Lady Of The Harbor
Mar 1, 2000 12:00 PM
"Give me your tired, your poor, your huddled masses yearning to breathe free." These words, inscribed on a tablet mounted in the pedestal of the Statue Of Liberty in New York Harbor, were for many years the first thing immigrants saw as they arrived at their new home. Given to the United States by France in 1886, the Statue of Liberty is made of one-eighth-inch thick copper, with an interior support structure.
The statue sits in New York Harbor on an island claimed by two states: New York and New Jersey. The "Lady Of The Harbor" is flanked on one side by Ellis Island, once the principal entry point to the United States. Ellis Island was the crossroads of the world where immigrants had to undergo a health inspection, legal investigation, and answer questions before they could be granted entry into the country.
Today, these two islands are among the most visited tourist attractions in the world. However, they can also attract something else - terrorism. Because the islands are a high-profile target, they employ a sophisticated security system, and some of the finest United States Park Police officers.
"We work for the National Park Service. Our mission is to preserve and protect these resources for future generations," says Lieutenant Chris Pappas, head of the site's police force. "We make sure visitors have a positive experience, and we provide for their safety and well-being, along with protecting the site itself."
Charles Guddemi agrees, and as one of the patrol sergeants, he is responsible for the day-to-day operations of maintaining security. He is also the team's physical fitness coordinator.
Access on the islands is controlled by a card system that covers certain high-risk locations, and all administrative buildings. Separate card systems are maintained for each island.
The islands are also extensively covered by video surveillance. The installation features Sony SSC-DC50A/54A ExWave HAD color cameras used to maximize sensitivity and reduce smear through the use of microlenses. The camera delivers higher resolution and more accurate color images, important for low-light applications. Sony SPT-MB14 monochrome video cameras were also installed. They feature wide-range iris functions that compensate for back-light and low-light conditions such as the dark side of the monument at sundown. The camera was designed for surveillance and space-critical applications. The color and black-and-white cameras can be found throughout all locations. They watch all public areas such as the stairs leading to the top of the statue, the museum, the food concession stand and the souvenir shop. They are also located in public hallways, and within administrative buildings where they monitor ingress and egress points. In addition, there is a Sony recorder in use which aids real-time and time-lapse recording.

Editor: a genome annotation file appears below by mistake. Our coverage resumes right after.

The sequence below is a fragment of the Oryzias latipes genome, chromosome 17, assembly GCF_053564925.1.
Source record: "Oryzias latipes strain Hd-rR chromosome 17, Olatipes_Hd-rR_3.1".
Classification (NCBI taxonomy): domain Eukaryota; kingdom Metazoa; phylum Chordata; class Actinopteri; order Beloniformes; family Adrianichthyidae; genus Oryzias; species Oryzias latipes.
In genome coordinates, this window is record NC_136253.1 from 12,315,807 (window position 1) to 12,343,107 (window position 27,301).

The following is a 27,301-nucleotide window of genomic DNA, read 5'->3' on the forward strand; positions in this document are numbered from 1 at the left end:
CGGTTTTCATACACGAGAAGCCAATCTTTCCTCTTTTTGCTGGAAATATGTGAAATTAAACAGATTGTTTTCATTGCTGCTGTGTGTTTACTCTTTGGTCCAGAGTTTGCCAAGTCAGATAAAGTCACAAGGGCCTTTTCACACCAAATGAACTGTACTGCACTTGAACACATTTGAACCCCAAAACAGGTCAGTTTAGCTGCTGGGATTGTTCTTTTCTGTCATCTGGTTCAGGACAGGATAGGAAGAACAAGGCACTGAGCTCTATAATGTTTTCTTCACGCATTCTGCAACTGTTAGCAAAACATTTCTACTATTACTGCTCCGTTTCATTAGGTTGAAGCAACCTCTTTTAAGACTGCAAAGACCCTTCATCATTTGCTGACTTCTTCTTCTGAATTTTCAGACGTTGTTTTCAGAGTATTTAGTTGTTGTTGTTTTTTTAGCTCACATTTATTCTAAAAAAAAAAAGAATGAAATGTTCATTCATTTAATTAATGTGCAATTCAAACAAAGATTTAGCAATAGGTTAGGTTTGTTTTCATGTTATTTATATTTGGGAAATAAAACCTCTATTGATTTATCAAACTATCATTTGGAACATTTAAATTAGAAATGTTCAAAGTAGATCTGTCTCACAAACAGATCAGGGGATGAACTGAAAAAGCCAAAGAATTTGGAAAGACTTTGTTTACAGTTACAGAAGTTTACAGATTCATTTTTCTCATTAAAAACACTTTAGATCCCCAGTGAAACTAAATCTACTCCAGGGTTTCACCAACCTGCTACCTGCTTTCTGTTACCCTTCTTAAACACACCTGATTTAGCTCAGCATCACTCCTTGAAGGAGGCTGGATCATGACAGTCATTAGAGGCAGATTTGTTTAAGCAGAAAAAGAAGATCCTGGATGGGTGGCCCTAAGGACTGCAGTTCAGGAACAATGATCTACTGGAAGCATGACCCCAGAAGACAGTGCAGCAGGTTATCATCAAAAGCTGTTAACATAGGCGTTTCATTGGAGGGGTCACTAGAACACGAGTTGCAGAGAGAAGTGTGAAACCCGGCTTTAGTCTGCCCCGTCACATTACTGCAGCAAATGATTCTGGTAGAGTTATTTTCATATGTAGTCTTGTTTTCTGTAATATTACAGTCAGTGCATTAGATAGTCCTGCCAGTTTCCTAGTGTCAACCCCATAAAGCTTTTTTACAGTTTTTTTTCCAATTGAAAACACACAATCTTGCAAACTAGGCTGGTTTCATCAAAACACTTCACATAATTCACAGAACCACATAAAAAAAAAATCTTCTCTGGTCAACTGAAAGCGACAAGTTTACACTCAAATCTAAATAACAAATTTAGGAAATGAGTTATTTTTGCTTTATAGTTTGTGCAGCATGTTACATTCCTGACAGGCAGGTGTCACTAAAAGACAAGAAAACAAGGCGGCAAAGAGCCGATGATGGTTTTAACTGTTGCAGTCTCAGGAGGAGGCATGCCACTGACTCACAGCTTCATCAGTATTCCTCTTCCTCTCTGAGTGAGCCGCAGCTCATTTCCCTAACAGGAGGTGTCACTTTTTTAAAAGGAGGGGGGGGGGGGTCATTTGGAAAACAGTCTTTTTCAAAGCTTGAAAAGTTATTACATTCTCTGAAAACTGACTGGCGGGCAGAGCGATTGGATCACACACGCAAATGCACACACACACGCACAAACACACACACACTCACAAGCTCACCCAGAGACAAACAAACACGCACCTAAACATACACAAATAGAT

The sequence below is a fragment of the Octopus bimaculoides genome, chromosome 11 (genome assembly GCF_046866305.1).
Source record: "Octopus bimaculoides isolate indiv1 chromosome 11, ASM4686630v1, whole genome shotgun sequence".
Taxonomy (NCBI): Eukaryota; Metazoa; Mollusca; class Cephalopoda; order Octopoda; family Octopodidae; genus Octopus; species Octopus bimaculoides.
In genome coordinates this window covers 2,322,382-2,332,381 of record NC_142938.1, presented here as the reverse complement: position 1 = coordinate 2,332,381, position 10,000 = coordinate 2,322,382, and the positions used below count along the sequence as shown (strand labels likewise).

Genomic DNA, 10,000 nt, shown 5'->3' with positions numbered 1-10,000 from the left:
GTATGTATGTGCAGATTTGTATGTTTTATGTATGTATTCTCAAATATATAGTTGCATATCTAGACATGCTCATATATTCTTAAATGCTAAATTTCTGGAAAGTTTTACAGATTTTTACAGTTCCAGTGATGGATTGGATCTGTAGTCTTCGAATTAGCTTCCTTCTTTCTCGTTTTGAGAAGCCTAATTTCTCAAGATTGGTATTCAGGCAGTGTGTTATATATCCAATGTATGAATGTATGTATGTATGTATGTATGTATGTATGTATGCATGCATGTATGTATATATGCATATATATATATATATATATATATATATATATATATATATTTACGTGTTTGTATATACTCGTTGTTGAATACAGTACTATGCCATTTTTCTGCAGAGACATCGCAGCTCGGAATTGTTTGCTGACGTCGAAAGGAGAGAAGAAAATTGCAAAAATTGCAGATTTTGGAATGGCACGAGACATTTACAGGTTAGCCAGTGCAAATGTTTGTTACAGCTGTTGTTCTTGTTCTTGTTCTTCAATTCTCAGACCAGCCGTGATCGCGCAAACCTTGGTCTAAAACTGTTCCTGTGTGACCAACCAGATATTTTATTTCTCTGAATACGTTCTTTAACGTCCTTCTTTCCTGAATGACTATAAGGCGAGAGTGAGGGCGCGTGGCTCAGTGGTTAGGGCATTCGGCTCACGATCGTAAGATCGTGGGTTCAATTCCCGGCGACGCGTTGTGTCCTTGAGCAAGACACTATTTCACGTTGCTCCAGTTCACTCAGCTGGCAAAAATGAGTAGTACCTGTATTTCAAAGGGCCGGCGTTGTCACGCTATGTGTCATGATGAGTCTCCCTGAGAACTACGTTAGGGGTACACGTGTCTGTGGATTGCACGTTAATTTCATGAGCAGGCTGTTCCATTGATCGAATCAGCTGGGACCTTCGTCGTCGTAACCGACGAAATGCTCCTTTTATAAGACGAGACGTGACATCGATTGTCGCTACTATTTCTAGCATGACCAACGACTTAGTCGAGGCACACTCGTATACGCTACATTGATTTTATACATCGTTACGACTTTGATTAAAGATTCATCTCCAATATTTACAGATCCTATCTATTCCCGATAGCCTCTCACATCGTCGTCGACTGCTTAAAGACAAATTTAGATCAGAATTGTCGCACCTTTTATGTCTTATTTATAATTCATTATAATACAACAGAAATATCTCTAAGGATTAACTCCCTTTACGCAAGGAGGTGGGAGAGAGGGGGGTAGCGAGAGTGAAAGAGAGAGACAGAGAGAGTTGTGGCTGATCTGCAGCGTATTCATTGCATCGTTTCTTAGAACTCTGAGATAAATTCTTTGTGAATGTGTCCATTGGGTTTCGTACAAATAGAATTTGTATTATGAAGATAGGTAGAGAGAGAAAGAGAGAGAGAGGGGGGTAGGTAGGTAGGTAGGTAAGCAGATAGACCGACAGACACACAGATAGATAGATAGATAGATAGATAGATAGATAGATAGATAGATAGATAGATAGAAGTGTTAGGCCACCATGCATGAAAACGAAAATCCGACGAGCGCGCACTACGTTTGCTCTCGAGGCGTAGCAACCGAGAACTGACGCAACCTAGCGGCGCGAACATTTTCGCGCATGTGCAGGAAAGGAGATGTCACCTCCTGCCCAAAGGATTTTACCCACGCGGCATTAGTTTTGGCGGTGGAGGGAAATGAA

The security command center houses Pelco switchers and multiplexers, along with Sony monitors and time-lapse recorders. Specific locations are monitored 24 hours a day, seven days a week. If an occurrence requires more than a preliminary investigation, the incident is handed over to the U.S. Park Police Criminal Investigations Unit headquartered at Floyd Bennett Field in Brooklyn, N.Y. Emergency medical technicians are also located at the site. If required, they have first-aid capabilities, and have available such items as oxygen and defibrillators.
The two islands employ approximately 150 people. Everyone from visitors to park staff must pass through metal detectors when they first set foot on the islands. Their possessions must also pass through an EG&G (now Perkin Elmer) x-ray machine. Garrett hand-held wands are employed as well. Employees are issued separate ID cards which consist of their picture, and passes to their designated areas that are made on an Identicard system.
The site incorporates its own K-9 unit. Trained dogs do regular tours, and are available to sniff any suspicious packages arriving at the islands, or any property left behind by tourists. They are also a part of a top-to-bottom island sweep conducted every night after the park closes. Officers check all hallways, alcoves and bathroom facilities.
Shoreline security is maintained around-the-clock by roving boat patrols, foot patrol officers and video surveillance. Air security is handled by the New York Police Department's Aviation Unit.
Park police officer training Prior to being assigned to a national park site, officers are sent to the Federal Law Enforcement Training Center in Glynco, Ga., for 18 weeks of intensive training. Afterwards, they receive 12 weeks of field training.
Guddemi, as fitness coordinator, is in charge of the park's fitness center, located on the premises. Park police must stay physically fit; they are tested twice a year. The five-part exam tests body fat composition, flexibility, strength, agility and ability to run a mile-and-a-half. Scores are tabulated based on age and gender.
Recently, Guddemi's team handled an incident which demonstrated their ability to respond rapidly. A visitor to the Statue of Liberty suffered a heart attack while climbing the narrow one-person-at-a-time staircase, consisting of 354 steps, up to the crown. The park's EMTs responded instantly, and determined that the attack warranted transporting the victim by Medivac helicopter to a hospital on the main land. Officers cleared the area of visitors, and set up a landing zone for the helicopter which was able to touch down safely and remove the individual. The person received fast medical attention, and survived the heart attack.
The park, which handled five million visitors last year, is aggressive in planning future security operations. "We will maintain our current system, and we are looking to upgrade when new technology gets introduced. This, coupled with continuous training of officers, is what the future is all about for us," says Guddemi.